Little Women on Masterpiece is a series that grew on me; it took two viewings to fully appreciate it. As mentioned in my previous post, this is an adaption worthy of reflection and study for there is much beneath the surface. In listening to Heidi Thomas describe her reading of Little Women, I was struck by her insight as a mid-50s woman reading it for the first time as an adult. That adult interpretation infuses this series with deeper meaning.
Things left out
There are sacred cows left out of the story, principally the theatricals. I found this jarring at first until I remembered that the theatricals always bored me. If something had to go, I’m fine with eliminating the theatricals.
There is a lot of wonderful visual detail in this film, from the warm candlelight to the furniture and décor of the rooms (which in many ways resemble Orchard House), to the constant presence of mewing kittens. There is an intimacy to the series which made me feel like I was not only in the room but close to the characters.
I was pleased with most of the characters. Mr. March’s role in the Civil War is painted with stark imagery which increases his importance as a character. Although there is some historical inaccuracy (according to scholar John Matteson, there were no black soldiers in the armies around Washington that early in the war) the imagery is powerful. We hear Marmee reading his letter to the girls in the background while these images flash by. In reflecting on the terrible cost of war he reminds the girls that they can win the smaller battles by being kind to one other. Thus the faults that the sisters must overcome became personal battles to win before their father returns from the front.
In Laurie’s introduction we are told he had just arrived at the home of Mr. Laurenc. The timing of his arrival was not clear in the book but for the purpose of the film, it sets the stage for his being lonely and wanting to connect with the March sisters. Laurie to me was perfection. He certainly looked the part and displayed vulnerability. I also found him to be a romantic hero. I enjoyed his various escapades with Jo and their arguments. There is a wonderful chemistry between the two.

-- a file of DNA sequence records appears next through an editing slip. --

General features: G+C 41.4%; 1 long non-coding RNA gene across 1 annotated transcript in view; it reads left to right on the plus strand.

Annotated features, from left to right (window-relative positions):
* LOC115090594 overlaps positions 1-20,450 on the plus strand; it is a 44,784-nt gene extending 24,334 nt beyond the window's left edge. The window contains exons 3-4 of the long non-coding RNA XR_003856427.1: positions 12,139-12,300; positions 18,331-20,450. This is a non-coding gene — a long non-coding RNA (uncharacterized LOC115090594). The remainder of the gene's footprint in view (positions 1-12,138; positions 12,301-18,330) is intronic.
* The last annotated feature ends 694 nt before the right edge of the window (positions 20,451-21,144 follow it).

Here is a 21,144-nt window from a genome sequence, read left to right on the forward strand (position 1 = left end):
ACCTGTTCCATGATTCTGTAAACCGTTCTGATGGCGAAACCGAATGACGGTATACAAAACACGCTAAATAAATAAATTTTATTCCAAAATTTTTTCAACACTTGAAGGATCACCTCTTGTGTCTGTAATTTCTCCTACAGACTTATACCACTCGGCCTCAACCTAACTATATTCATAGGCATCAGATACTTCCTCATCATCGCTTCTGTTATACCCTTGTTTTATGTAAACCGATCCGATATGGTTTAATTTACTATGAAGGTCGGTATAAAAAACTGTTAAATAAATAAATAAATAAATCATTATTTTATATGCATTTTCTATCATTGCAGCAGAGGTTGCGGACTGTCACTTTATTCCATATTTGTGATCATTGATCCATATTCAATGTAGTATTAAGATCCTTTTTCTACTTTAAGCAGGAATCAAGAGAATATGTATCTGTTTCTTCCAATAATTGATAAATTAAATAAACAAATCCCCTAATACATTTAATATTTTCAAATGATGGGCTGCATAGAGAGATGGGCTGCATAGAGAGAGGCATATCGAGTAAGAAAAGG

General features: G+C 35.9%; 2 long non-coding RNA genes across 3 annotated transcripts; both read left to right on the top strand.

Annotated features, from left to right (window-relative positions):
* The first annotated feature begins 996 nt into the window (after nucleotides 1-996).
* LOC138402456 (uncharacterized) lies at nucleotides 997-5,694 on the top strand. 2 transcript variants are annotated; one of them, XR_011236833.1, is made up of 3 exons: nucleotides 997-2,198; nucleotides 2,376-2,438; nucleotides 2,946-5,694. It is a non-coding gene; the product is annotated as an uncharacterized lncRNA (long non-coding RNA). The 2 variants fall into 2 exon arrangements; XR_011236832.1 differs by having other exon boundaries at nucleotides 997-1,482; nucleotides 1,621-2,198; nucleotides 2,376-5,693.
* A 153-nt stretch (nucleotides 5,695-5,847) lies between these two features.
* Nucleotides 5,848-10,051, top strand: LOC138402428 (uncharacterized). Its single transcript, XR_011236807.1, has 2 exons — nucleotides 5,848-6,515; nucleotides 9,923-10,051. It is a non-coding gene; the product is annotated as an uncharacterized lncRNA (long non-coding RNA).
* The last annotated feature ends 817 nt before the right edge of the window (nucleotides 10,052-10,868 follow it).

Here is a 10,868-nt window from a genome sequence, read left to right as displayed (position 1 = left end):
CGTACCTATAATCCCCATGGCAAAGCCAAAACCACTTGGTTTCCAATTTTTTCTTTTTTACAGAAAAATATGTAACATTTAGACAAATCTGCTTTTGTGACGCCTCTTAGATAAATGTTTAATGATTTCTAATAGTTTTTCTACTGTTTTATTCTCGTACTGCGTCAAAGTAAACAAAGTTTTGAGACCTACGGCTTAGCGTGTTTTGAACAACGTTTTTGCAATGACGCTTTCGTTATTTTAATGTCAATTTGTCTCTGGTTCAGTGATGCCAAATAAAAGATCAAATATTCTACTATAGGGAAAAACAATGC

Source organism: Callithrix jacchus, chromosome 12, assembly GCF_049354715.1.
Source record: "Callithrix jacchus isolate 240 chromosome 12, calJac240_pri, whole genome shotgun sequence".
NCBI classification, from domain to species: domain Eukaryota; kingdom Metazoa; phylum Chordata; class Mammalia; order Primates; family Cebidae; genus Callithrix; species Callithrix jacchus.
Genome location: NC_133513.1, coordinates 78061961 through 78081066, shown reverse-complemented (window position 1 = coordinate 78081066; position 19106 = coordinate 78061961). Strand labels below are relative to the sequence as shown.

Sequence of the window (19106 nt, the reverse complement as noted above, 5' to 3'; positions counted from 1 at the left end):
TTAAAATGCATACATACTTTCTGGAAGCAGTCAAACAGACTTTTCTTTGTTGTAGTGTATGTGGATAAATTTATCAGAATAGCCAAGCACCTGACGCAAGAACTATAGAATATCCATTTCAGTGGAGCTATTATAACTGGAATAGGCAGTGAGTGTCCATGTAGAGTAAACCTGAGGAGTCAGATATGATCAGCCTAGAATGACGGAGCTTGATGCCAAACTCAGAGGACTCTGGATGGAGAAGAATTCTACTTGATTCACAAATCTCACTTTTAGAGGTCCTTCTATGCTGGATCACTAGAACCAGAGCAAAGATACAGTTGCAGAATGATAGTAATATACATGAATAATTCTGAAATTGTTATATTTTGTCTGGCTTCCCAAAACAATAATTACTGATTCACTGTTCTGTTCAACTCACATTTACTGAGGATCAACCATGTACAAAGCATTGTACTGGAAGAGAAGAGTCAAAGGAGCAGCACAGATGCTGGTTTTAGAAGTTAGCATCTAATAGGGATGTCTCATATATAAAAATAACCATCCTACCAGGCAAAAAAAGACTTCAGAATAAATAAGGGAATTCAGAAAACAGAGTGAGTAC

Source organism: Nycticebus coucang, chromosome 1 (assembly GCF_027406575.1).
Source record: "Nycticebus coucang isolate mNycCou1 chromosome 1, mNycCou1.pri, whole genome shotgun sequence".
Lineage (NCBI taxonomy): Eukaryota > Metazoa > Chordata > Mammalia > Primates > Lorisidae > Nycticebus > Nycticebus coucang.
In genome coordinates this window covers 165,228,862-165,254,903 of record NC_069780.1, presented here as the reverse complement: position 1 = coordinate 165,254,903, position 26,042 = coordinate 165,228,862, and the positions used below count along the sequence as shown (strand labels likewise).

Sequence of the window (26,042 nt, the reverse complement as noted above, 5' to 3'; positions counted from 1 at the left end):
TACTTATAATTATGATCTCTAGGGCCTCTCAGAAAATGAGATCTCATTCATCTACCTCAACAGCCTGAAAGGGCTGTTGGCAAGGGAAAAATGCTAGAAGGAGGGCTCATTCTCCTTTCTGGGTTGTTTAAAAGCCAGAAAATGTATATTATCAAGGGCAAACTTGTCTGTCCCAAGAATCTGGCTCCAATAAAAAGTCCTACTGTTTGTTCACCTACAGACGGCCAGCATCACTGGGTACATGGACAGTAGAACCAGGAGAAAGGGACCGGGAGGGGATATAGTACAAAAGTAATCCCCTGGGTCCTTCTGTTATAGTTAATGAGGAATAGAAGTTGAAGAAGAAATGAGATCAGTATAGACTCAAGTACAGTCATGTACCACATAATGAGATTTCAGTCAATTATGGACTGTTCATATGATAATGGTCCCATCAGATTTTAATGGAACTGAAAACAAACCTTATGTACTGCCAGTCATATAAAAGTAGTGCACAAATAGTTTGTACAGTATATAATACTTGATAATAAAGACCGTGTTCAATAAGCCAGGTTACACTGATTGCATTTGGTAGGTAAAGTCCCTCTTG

Jo is exactly as I encountered her the first time I read Little Women – temperamental, impetuous, awkward and this, not entirely likable at first. For once she was not traditionally pretty. Her writing is front and center, where it belongs. I like the reference she made to her castle in the air needing a key by which to enter in and how writing could be that key. She’s already looking at it from a pragmatic point of view, as a means of escaping her limited life.
Beth comes across as less childlike, in some sense sharing the role of Meg in correcting her sisters. I appreciated the depiction of her shyness as social anxiety, a problem that today can be mitigated with medication. Marmee pushed her to overcome this “bosom enemy” lest she lock herself away from the world, helping Beth to admit to the battle she must wage. Her “win” in going over to the Laurence home to play the piano was rewarded with his friendship. I loved Beth’s freckles and the constant presence of kittens.
Meg is so pretty, charming and funny; she has the most delightful lilt in her voice when she speaks. For the first time, she stands out as a main character, someone whom I wanted to see on the screen. I could feel Meg’s initial pleasure at being dressed up at Sally Moffat’s, only to feel humiliated when she realizes her friends thought Marmee was setting her up with the wealthy Laurie.
Amy troubled me. She looks old for the role and at times is rather mean. Her anger at Jo which leads her to burn the manuscript seems unjustified and petty. I feel little sympathy for Amy because she only seemed to be sorry because she had been caught and suffered the consequences; I’m not sure she was ever actually sorry for the deed. That being said, Jo’s reaction is shocking, accurately showing the depth of her temper.
Aunt March is terrific, a sheer joy to watch. The scenes with the parrot are hilarious.
Marmee is portrayed quite differently than in previous adaptations; for the first time she is not the saintly mother we are accustomed to seeing. At first it was jarring to see her being harsh, judgmental and impatient. While we know she has flaws (her anger), we don’t necessary witness her struggle in keeping her feelings in check in the book. In this adaptation, we do. I could see the parallels between mother and daughter as they worked to control their feelings. Since anger is an issue in my life (it was Louisa’s temper that first drew me to her as a child) I recognize the various ways it can play out when it bubbles to the surface – the impatience, the grouchiness, the frowning, all the powerful emotions, good and bad, that sometimes boil over despite your best efforts. No other adaptation has so accurately captured the burden of anger that mother and daughter bore. This makes their conversation over Jo’s anger even more significant. Both characters show vulnerability and weakness which, despite the harshness, makes them real and relatable.
And that is what I am seeing in Little Women for Masterpiece – a gritty reality that has not been seen before. For the first time we see the darker (and more significant) side of Alcott’s classic novel. We witness this in Mr. March’s experience of war, the anger issues of Marmee and Jo, and we see it too in the desperate poverty of the Hummels. Giving away the Christmas breakfast was not just some charitable lark but a lesson in real life that took away not only food but perhaps a bit of the girls’ innocence and naivety.
As Heidi Thomas put it, this version of Little Women is not about tartans and bows. I, for one, am very glad.
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